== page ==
What is the Paycheck Protection Program?
The Coronavirus Aid, Relief and Economic Security (CARES) Act signed into law by President Trump on March 27,2020 included the Paycheck Protection Program. The program was intended to provide small businesses with assistance through federally guaranteed loans backed by the Small Business Administration.
Who is eligible?
- All small businesses
- Sole proprietorships (will need to submit a Schedule C from their tax return filed (or to be filed) showing the net profit from the sole proprietorship)
- Independent contractors (will need to submit Form 1099-MISC (now 1099-NEC in 2020) in addition to their Schedule C)
- Self-employed individuals (will need to submit payroll tax filings reported to the Internal Revenue Service)
Additional qualification for second draw PPP loan (2021)
Businesses that apply for their second PPP loan will need to show reduction in revenue of 25% or more for the same quarter in 2020 as compared to 2019. For example, a business earned $40,000 in revenue of in Quarter 1 of 2019. The business would qualify for the PPP funding if they earned $30,000 in revenue or less in Quarter 1 of 2020.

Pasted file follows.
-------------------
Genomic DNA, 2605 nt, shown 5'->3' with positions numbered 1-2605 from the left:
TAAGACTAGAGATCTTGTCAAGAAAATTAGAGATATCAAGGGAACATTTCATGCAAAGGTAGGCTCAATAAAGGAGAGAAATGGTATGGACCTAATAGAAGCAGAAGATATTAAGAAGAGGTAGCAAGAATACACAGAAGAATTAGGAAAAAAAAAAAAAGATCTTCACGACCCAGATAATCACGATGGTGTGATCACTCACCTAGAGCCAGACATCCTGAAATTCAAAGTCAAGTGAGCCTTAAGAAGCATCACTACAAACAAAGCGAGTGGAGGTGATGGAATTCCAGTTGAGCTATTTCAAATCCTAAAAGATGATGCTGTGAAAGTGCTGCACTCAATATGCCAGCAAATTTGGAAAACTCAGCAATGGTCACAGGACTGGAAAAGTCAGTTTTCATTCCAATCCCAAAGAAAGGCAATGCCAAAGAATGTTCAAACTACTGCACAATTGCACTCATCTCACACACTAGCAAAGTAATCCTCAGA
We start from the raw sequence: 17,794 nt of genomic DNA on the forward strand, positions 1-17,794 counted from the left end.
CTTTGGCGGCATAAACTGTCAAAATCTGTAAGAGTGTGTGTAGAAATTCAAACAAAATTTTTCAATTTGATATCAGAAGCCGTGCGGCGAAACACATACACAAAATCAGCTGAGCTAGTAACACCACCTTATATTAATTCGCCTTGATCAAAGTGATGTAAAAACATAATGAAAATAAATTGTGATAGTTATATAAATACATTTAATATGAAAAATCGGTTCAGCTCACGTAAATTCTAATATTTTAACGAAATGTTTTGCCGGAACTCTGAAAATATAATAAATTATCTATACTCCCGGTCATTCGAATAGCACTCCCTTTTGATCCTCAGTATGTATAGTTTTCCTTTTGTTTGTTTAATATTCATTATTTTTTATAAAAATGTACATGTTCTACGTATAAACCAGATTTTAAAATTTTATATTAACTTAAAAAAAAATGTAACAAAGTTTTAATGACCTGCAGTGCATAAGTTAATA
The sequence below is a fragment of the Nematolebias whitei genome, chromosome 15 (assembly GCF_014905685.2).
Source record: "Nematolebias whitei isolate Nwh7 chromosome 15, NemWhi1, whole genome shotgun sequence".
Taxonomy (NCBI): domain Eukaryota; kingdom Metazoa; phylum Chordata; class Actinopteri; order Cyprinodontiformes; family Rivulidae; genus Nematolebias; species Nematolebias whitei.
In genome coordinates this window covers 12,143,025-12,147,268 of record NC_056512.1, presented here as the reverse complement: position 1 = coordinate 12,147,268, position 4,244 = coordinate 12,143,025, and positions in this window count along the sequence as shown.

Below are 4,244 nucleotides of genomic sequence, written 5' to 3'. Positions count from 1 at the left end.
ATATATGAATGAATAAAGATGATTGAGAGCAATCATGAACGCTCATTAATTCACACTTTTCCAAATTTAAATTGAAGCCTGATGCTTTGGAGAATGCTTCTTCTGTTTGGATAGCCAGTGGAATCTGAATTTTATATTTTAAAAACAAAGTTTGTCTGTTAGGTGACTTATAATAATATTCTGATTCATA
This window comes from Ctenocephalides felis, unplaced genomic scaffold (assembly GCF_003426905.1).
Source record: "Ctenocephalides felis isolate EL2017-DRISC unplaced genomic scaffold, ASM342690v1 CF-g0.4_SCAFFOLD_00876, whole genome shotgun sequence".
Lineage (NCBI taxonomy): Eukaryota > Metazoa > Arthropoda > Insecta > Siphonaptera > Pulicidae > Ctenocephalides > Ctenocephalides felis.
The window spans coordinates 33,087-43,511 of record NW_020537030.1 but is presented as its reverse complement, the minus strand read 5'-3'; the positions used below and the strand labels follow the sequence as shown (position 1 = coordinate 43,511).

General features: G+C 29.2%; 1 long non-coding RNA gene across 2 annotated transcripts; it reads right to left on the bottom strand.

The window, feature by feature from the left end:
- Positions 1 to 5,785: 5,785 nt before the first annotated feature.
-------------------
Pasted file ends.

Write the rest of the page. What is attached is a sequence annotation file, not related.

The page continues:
Are there restrictions on what the PPP can be used for?
Originally, at least 75% of the PPP loan had to be spent on payroll. The other 25% on rent, utilities and mortgage interest to have the loan forgiven.
The PPP Flexibility Act (June 5, 2020) changed the restrictions. At least 60% of the PPP loan must be used for payroll and employee benefits. The remaining 40% can be used for:
- Worker protection (to be COVID compliant)
- Rent and lease
- Supplier costs
- Mortgage Interest
- Operations expenses (software and accounting needs)
How do I report my PPP loan forgiveness on my taxes?
Forgiven PPP loan amounts will not be considered taxable income. Any expenses covered by a PPP loan will still be tax deductible.
Visit the US Department of the Treasury for full plan information.